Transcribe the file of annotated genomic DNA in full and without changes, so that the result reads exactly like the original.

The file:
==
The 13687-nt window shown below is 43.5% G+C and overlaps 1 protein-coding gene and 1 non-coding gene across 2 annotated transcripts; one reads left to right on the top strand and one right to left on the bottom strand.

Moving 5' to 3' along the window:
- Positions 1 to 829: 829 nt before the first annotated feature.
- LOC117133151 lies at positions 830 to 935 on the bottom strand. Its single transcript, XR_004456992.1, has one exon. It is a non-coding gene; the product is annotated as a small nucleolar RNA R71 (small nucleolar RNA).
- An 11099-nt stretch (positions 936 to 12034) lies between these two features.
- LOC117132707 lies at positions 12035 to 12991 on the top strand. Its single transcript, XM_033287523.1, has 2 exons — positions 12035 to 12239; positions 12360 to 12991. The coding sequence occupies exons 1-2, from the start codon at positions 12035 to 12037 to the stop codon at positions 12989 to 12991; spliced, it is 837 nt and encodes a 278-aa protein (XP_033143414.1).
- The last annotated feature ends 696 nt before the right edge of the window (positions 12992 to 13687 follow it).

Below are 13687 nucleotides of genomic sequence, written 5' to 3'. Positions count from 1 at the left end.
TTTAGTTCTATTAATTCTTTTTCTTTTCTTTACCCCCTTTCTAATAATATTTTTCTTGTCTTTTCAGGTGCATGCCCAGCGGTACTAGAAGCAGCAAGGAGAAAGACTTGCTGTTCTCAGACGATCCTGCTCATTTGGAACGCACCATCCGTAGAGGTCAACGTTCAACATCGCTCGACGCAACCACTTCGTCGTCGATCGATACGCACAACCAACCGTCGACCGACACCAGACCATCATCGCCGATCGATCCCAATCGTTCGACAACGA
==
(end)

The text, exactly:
The 13687-nt window shown below is 43.5% G+C and overlaps 1 protein-coding gene and 1 non-coding gene across 2 annotated transcripts; one reads left to right on the top strand and one right to left on the bottom strand.

Moving 5' to 3' along the window:
- Positions 1 to 829: 829 nt before the first annotated feature.
- LOC117133151 lies at positions 830 to 935 on the bottom strand. Its single transcript, XR_004456992.1, has one exon. It is a non-coding gene; the product is annotated as a small nucleolar RNA R71 (small nucleolar RNA).
- An 11099-nt stretch (positions 936 to 12034) lies between these two features.
- LOC117132707 lies at positions 12035 to 12991 on the top strand. Its single transcript, XM_033287523.1, has 2 exons — positions 12035 to 12239; positions 12360 to 12991. The coding sequence occupies exons 1-2, from the start codon at positions 12035 to 12037 to the stop codon at positions 12989 to 12991; spliced, it is 837 nt and encodes a 278-aa protein (XP_033143414.1).
- The last annotated feature ends 696 nt before the right edge of the window (positions 12992 to 13687 follow it).

Below are 13687 nucleotides of genomic sequence, written 5' to 3'. Positions count from 1 at the left end.
TTTAGTTCTATTAATTCTTTTTCTTTTCTTTACCCCCTTTCTAATAATATTTTTCTTGTCTTTTCAGGTGCATGCCCAGCGGTACTAGAAGCAGCAAGGAGAAAGACTTGCTGTTCTCAGACGATCCTGCTCATTTGGAACGCACCATCCGTAGAGGTCAACGTTCAACATCGCTCGACGCAACCACTTCGTCGTCGATCGATACGCACAACCAACCGTCGACCGACACCAGACCATCATCGCCGATCGATCCCAATCGTTCGACAACGA